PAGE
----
Little man recently discovered the art of making Play Dough and since he made this discovery his done nothing but make the stuff!
It all started when we received the Cubby kit for review, within this kit was the recipe for play dough and since then I’ve brought all the ingredients including every colour of food colouring imaginable!
Little man is tactile defensive and although Play Dough is known to be something of a sensory delight for children on the autism spectrum, for Little man it was nothing other than disgusting!
Little man hated both the texture and smell that came with handling Play dough but since receiving a good dose of occupational therapy (OT) and discovering that home-made play dough doesn’t contain the same strong smell of the shop brought stuff his been on a bit of a play dough mission.
Play dough is a great way of introducing a range of different textures to a child with sensory processing difficulties, as its texture can be changed dramatically with the added addition of one of two substances, such as coarse glitter or sand.
Another great way to use play dough as a sensory tool for children who are tactile defensive is to bury stuff within it and then get your child used to the different sensations by dishing around to retrieve it. This is also a great game to do with sand, gooey mixture or even coloured water.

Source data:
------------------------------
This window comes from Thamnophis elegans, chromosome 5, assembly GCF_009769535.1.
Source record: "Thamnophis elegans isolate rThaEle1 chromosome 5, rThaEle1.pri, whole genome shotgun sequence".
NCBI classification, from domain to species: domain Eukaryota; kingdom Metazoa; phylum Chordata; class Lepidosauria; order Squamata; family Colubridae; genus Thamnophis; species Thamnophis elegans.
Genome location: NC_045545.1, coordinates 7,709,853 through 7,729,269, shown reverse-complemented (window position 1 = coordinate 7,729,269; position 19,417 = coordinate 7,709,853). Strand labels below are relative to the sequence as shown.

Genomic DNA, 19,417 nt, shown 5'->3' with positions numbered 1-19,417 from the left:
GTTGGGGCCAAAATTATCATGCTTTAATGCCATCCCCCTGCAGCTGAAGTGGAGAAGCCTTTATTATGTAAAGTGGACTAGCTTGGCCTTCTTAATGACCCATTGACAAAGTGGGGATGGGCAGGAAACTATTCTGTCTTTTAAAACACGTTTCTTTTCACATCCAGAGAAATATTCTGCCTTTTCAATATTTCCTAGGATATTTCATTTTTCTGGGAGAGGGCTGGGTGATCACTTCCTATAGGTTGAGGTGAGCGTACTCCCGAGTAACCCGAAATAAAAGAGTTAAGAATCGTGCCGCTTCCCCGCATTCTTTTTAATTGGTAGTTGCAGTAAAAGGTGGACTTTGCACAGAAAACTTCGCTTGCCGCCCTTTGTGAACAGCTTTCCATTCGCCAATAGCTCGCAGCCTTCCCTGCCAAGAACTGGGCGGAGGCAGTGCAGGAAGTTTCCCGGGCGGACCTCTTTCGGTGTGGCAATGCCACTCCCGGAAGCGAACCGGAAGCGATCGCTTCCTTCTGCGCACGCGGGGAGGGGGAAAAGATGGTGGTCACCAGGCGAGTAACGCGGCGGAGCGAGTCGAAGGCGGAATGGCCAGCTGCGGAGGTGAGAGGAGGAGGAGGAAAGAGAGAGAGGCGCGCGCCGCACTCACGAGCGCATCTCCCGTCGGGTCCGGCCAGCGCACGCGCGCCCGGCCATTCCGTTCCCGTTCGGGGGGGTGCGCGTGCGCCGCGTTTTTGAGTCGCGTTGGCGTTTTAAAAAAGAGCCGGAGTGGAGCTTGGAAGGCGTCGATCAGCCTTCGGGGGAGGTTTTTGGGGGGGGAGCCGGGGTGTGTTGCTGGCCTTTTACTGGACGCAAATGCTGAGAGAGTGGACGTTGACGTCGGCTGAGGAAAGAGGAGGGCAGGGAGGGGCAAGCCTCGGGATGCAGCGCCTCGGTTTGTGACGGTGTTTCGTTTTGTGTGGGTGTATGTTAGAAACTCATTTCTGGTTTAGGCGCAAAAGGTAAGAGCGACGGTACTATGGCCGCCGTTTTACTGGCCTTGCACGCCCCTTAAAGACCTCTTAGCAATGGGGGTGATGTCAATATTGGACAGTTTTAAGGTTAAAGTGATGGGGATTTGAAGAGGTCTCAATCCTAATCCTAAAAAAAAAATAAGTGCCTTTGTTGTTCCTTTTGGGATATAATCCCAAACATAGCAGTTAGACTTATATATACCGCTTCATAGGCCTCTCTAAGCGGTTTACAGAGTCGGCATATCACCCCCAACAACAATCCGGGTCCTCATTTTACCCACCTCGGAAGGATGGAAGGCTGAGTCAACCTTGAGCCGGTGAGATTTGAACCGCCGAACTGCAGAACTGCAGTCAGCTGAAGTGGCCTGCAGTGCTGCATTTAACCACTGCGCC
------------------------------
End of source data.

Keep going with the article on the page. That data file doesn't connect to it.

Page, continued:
So, if you fancy cooking up some play dough for your sensory seeker or for the use of some sensory games, then here’s how…
You will need:
Cream of Tartar (2 large spoonfuls)
Table salt (Half cup)
Flour (2 small cups)
Oil (I small spoonful)
Water (I small cup)
Place a cup of water in a saucepan, add 1/2 a cup of table salt and the 2 large spoonfuls of cream a tartar.
Mix I drop of oil to 3 drops of food colouring adding it to the pan, heat till warm.
Remove and tip into a mixing bowl, add a cup and a 1/2 of flour and mix.
Next sprinkle some flour onto a clean surface or chopping board, knead the mixture till smooth and you have a dough like consistency, ensuring it’s not sticky. (If sticky add more flour).
- Cubby Love (aspergersinfo.wordpress.com)